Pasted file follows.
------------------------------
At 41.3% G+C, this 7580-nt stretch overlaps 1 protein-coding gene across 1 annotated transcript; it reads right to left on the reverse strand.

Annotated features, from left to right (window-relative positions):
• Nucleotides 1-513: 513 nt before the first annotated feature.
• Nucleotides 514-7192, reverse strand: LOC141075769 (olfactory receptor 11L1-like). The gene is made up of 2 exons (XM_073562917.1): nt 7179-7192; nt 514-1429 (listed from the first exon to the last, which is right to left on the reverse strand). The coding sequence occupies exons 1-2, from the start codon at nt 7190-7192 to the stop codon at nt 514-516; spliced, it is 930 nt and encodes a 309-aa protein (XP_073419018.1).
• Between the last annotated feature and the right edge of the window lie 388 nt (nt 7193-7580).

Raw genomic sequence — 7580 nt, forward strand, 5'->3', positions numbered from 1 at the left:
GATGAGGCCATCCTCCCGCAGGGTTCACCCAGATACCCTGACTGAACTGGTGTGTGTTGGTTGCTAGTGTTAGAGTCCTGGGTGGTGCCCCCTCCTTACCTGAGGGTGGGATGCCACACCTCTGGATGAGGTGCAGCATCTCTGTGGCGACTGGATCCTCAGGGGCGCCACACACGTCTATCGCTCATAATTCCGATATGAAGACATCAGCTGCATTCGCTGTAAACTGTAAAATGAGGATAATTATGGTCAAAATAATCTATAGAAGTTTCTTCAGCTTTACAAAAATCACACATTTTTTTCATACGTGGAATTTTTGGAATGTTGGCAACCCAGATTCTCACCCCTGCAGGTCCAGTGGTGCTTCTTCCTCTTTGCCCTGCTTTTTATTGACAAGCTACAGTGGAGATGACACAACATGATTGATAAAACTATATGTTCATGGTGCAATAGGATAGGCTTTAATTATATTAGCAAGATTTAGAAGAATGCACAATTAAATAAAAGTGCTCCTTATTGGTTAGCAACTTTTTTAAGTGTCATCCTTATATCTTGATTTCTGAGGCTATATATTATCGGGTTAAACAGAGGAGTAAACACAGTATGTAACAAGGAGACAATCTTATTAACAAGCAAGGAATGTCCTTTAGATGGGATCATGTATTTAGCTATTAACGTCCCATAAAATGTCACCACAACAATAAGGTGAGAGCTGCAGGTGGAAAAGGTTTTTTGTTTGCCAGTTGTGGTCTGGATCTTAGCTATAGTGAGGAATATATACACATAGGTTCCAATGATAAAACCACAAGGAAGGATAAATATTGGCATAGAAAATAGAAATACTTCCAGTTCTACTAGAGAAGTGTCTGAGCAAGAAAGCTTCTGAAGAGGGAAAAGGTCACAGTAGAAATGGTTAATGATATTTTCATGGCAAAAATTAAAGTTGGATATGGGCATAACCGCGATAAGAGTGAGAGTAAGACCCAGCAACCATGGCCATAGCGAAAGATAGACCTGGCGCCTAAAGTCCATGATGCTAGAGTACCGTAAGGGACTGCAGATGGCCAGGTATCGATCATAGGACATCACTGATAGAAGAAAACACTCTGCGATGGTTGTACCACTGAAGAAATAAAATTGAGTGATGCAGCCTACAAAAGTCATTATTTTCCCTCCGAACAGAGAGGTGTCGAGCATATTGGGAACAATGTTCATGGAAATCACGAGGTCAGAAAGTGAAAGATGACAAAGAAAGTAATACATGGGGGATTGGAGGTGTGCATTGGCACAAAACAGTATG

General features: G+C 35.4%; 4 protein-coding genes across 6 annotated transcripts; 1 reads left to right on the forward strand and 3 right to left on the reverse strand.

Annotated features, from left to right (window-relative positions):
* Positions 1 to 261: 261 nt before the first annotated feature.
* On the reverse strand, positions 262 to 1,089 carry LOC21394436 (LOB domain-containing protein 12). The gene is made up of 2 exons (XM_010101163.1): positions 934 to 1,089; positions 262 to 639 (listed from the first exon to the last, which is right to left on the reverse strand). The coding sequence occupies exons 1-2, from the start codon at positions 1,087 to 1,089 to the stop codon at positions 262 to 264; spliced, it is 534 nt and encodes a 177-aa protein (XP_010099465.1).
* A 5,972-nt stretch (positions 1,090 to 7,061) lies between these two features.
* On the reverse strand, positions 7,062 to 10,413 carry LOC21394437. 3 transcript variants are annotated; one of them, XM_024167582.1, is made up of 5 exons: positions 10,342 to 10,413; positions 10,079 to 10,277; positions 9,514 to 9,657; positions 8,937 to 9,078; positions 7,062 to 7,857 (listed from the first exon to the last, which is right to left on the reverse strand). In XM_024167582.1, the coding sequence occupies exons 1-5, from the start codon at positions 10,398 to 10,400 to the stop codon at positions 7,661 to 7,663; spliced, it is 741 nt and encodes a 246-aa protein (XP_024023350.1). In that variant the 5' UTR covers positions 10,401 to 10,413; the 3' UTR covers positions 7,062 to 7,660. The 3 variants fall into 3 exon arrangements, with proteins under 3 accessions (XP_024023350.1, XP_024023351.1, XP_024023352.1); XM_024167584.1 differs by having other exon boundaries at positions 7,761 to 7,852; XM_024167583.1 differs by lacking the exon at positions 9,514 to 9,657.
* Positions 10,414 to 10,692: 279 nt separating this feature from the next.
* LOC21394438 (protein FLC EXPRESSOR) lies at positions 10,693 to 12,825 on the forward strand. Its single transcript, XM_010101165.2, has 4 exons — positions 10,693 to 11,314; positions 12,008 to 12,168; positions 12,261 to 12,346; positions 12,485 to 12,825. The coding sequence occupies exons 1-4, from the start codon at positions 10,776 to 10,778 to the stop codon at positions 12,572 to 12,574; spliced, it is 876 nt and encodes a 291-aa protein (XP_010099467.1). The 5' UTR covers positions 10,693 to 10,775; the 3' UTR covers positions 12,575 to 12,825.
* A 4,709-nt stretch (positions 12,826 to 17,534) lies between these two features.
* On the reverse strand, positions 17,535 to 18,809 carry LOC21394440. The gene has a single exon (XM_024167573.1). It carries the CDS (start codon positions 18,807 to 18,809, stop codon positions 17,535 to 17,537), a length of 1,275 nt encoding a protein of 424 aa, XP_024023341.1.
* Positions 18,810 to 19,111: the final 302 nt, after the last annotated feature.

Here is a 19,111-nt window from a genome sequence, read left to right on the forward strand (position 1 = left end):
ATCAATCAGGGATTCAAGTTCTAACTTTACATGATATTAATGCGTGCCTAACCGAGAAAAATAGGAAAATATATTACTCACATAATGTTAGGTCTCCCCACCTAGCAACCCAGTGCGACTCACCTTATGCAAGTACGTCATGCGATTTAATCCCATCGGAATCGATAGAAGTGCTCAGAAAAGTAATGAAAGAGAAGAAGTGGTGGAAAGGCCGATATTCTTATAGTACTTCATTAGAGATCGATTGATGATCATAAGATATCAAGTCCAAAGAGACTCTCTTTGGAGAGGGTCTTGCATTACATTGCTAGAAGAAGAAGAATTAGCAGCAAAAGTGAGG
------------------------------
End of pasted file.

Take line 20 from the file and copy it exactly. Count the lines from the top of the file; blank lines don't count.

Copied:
ATCAATCAGGGATTCAAGTTCTAACTTTACATGATATTAATGCGTGCCTAACCGAGAAAAATAGGAAAATATATTACTCACATAATGTTAGGTCTCCCCACCTAGCAACCCAGTGCGACTCACCTTATGCAAGTACGTCATGCGATTTAATCCCATCGGAATCGATAGAAGTGCTCAGAAAAGTAATGAAAGAGAAGAAGTGGTGGAAAGGCCGATATTCTTATAGTACTTCATTAGAGATCGATTGATGATCATAAGATATCAAGTCCAAAGAGACTCTCTTTGGAGAGGGTCTTGCATTACATTGCTAGAAGAAGAAGAATTAGCAGCAAAAGTGAGG